Downright bizarre workers’ compensation claims made by public servants have been revealed, with the estimated cost of defending the claims set at some $60 million.
The Australian Federal government workers’ compensation insurer, ComCare, has revealed a handful of claims made by real employees.
With taxpayers footing the legal bills, and some court battles lasting several years, many of the claims seem entirely unrelated to work.
One Australian Bureau of Statistics clerk claimed that he had been bullied and harassed at work, suffering “psychological injury,” which caused breathlessness, fatigue and dizziness, News.com.au reported.
It all sounds believable thus far but the employee claimed that the bullying meant he could no longer mow his lawn and needed to be compensated.
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With a wife and two adult children sharing his home, the Administrative Appeals Tribunal ruled that they might be able to help out with the gardening, at a $22,935 cost to the taxpayer, The Daily Telegraph reported.
“At a more fundamental level, we found that the (man’s) breathlessness, fatigue, dizziness and sweating derived from the applicant’s obesity, deteriorating cardiac condition and sleep apnoea,” a published decision read, according to news.com.au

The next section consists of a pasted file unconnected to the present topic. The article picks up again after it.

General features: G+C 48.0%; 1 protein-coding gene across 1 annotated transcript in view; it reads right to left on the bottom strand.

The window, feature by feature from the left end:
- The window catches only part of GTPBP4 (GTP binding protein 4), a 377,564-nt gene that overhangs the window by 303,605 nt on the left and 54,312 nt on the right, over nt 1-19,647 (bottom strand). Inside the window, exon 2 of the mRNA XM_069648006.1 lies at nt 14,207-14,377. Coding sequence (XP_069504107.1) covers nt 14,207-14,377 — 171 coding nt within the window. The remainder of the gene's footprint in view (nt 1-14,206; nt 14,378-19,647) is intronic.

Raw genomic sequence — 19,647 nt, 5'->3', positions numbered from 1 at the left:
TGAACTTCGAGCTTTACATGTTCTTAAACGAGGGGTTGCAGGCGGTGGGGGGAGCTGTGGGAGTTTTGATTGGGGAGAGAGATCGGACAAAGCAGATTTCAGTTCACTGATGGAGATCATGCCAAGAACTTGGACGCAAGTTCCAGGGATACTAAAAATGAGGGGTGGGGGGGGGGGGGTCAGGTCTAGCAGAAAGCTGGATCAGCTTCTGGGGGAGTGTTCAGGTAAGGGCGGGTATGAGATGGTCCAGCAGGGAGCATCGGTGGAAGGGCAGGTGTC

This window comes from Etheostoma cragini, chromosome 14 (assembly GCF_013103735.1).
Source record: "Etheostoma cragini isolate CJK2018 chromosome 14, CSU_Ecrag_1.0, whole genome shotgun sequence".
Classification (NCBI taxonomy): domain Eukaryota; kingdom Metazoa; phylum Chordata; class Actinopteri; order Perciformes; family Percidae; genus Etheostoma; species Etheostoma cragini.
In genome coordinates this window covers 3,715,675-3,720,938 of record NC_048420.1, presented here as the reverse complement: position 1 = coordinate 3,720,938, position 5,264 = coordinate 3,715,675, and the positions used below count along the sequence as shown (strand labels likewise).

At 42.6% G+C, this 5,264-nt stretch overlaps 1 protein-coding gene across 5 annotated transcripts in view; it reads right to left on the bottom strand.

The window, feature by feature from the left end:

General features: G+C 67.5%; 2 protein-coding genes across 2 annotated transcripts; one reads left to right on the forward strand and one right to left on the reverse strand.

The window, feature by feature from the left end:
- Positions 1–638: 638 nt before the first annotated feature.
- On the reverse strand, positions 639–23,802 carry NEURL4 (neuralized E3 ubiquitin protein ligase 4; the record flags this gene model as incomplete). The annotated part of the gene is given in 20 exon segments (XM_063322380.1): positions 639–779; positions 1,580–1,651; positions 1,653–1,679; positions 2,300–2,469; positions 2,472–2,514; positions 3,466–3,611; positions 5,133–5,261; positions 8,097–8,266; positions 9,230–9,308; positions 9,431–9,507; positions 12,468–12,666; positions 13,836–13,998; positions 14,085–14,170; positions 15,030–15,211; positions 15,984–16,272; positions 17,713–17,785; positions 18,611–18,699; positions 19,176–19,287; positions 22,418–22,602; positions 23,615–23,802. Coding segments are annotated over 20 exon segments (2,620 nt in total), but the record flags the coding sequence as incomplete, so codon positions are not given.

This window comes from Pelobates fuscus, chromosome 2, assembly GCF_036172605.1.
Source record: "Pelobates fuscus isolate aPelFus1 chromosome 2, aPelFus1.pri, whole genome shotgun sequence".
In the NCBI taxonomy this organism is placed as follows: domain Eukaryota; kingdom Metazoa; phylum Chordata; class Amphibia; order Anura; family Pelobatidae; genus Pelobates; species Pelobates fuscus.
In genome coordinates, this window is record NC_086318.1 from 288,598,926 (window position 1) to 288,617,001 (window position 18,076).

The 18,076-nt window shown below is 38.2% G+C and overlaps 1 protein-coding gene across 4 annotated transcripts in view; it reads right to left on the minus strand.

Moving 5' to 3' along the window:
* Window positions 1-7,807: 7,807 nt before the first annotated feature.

Another claim saw a female worker at the ATO request $20,000 for breast reduction surgery, which she said she needed to elevate pain in her neck and shoulders.
The ensuing legal fight saw taxpayers foot a $100,000 bill for two appearances before the Federal Court, which ruled that the surgery was not related to work.
A fellow ATO worker demanded compensation after she took longer coffee breaks.
The employee claimed that dietary requirements saw her seek out organic coffee and soy milk, which took her longer to find and led to unreasonable treatment upon her return to work.
Comcare spent $63,836 defending the claim, The Daily Telegraph reported.
Over the past four years, Comcare had legal costs totalling $57.7 million, with $38 million charged on private law firms, and saw pay outs of $9.2 million to injured bureaucrats, the publication said.
A Comcare spokesperson said that it was vital for the insurer to fight these claims, to ensure the integrity of the scheme.
“Failure to do so would expose the scheme to more claims that test the boundaries of the legislation and lead to increased legal costs to resolve disputes,” the spokesperson told news.com.au.
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